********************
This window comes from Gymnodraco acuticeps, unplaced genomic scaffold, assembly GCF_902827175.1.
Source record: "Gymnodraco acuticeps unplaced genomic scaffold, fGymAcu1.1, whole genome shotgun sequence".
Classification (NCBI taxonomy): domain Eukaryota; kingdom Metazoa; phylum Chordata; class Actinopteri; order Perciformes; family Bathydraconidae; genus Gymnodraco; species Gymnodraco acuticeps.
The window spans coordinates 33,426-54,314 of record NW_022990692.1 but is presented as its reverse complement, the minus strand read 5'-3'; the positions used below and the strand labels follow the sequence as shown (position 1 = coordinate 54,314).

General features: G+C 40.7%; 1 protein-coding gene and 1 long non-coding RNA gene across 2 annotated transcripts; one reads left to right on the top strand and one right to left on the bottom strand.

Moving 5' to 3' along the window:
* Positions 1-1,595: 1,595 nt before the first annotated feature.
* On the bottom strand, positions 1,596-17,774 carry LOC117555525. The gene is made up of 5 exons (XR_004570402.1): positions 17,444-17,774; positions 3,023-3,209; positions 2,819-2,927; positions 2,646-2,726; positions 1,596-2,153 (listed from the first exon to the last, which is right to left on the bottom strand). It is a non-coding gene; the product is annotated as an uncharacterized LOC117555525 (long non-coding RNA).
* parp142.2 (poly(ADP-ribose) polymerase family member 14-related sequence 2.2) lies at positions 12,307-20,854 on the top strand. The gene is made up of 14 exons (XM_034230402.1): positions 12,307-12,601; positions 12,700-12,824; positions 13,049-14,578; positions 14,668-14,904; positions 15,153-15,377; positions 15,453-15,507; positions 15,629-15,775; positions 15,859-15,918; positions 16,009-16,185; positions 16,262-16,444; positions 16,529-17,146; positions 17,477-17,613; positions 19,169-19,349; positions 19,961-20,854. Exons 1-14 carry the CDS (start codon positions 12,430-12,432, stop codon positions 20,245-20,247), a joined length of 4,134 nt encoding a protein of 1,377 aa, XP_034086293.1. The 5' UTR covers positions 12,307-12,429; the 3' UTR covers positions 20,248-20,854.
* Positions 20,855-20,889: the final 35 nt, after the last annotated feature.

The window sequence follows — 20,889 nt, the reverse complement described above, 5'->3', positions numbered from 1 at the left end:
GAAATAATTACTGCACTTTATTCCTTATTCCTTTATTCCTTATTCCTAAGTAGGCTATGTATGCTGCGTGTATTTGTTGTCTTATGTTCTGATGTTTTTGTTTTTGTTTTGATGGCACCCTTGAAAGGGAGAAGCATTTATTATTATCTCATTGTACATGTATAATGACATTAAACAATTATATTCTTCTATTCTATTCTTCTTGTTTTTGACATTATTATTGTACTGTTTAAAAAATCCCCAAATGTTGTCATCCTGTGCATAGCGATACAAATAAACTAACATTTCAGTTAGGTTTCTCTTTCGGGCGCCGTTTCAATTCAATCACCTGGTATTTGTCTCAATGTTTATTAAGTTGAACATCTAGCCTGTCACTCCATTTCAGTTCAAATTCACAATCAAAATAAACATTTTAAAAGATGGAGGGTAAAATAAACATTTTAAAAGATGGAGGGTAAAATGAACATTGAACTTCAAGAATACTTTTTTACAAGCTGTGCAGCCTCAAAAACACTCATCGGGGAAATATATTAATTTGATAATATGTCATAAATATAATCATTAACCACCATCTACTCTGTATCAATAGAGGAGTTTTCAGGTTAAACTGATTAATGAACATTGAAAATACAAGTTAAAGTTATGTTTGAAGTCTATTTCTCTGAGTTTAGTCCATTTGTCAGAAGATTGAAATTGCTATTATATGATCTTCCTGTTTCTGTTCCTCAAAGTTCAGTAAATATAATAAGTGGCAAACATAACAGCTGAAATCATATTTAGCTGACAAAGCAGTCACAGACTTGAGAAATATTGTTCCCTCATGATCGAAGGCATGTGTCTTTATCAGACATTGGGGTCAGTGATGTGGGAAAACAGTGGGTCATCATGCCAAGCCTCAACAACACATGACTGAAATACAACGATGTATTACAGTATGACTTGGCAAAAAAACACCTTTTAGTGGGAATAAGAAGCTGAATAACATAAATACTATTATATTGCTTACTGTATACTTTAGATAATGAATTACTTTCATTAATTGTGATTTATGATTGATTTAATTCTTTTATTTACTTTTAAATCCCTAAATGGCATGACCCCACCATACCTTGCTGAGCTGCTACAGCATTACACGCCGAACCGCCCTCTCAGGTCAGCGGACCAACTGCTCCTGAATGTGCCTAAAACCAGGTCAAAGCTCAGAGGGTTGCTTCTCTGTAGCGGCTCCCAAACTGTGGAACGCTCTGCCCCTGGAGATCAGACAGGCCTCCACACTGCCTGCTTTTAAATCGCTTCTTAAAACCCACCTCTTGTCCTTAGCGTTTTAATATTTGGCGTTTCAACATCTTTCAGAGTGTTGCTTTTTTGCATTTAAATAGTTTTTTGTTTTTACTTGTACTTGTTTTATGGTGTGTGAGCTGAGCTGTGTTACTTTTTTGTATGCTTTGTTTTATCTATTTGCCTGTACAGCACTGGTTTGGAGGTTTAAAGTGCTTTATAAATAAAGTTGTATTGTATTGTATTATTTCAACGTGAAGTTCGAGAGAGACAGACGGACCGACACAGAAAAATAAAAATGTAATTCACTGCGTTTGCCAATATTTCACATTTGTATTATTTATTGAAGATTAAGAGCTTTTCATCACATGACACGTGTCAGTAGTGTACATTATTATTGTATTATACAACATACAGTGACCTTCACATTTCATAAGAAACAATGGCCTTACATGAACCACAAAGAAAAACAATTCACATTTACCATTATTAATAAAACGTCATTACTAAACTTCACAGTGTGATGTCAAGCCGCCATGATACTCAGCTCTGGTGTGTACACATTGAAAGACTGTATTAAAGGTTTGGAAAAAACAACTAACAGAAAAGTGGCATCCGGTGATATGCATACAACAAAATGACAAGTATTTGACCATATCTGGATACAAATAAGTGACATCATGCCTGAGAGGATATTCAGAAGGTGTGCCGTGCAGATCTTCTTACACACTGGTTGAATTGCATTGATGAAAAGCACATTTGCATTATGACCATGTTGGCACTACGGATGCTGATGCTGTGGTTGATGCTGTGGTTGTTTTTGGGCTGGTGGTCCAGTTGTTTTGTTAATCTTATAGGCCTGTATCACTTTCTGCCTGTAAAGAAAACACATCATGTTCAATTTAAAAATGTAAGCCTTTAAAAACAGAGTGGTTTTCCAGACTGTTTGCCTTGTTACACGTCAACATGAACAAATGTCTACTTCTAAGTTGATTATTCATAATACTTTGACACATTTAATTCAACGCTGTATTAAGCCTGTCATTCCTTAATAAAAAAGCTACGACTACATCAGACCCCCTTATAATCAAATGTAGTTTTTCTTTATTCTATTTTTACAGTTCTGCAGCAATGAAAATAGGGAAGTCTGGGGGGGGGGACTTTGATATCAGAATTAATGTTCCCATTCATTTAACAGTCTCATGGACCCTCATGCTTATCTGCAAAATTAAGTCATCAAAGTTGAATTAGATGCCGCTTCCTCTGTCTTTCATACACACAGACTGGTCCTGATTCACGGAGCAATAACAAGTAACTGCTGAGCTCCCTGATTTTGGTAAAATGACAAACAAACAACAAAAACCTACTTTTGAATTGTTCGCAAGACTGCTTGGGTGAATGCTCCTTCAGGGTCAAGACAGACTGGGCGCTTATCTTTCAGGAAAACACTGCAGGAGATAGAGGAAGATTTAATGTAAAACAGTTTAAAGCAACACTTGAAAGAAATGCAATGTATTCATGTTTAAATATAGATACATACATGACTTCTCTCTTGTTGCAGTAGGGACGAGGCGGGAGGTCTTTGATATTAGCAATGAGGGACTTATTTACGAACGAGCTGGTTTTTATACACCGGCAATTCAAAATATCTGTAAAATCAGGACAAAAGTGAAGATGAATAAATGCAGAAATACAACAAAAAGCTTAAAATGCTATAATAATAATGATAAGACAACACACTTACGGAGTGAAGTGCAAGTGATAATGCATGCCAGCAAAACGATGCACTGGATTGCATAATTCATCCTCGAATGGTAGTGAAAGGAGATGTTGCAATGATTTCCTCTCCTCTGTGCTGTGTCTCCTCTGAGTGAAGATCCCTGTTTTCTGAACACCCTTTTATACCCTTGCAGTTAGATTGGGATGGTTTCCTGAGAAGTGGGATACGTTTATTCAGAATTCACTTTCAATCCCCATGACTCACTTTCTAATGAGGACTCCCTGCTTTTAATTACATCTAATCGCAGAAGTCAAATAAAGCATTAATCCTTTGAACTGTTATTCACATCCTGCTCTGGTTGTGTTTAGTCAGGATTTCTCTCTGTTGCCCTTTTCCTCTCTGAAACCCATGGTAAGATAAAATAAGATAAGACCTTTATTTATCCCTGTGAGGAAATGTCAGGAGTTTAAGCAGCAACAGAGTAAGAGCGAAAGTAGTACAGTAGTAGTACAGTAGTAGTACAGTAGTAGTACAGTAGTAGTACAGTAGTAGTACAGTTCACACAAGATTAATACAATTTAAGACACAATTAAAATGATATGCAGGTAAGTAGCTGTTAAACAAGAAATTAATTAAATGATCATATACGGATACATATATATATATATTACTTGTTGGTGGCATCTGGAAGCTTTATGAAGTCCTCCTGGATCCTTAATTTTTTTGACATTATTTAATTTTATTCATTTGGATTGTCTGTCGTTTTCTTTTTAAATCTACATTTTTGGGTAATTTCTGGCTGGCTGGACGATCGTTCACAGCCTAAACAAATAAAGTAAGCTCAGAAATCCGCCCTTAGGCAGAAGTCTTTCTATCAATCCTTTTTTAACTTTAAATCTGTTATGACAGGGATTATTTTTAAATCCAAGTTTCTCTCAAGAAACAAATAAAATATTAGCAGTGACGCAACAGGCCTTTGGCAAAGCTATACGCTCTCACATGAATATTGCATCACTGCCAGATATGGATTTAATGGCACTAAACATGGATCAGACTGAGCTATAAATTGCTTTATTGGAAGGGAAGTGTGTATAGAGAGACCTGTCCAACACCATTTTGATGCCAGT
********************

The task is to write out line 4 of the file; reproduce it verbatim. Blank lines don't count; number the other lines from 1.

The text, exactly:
The window spans coordinates 33,426-54,314 of record NW_022990692.1 but is presented as its reverse complement, the minus strand read 5'-3'; the positions used below and the strand labels follow the sequence as shown (position 1 = coordinate 54,314).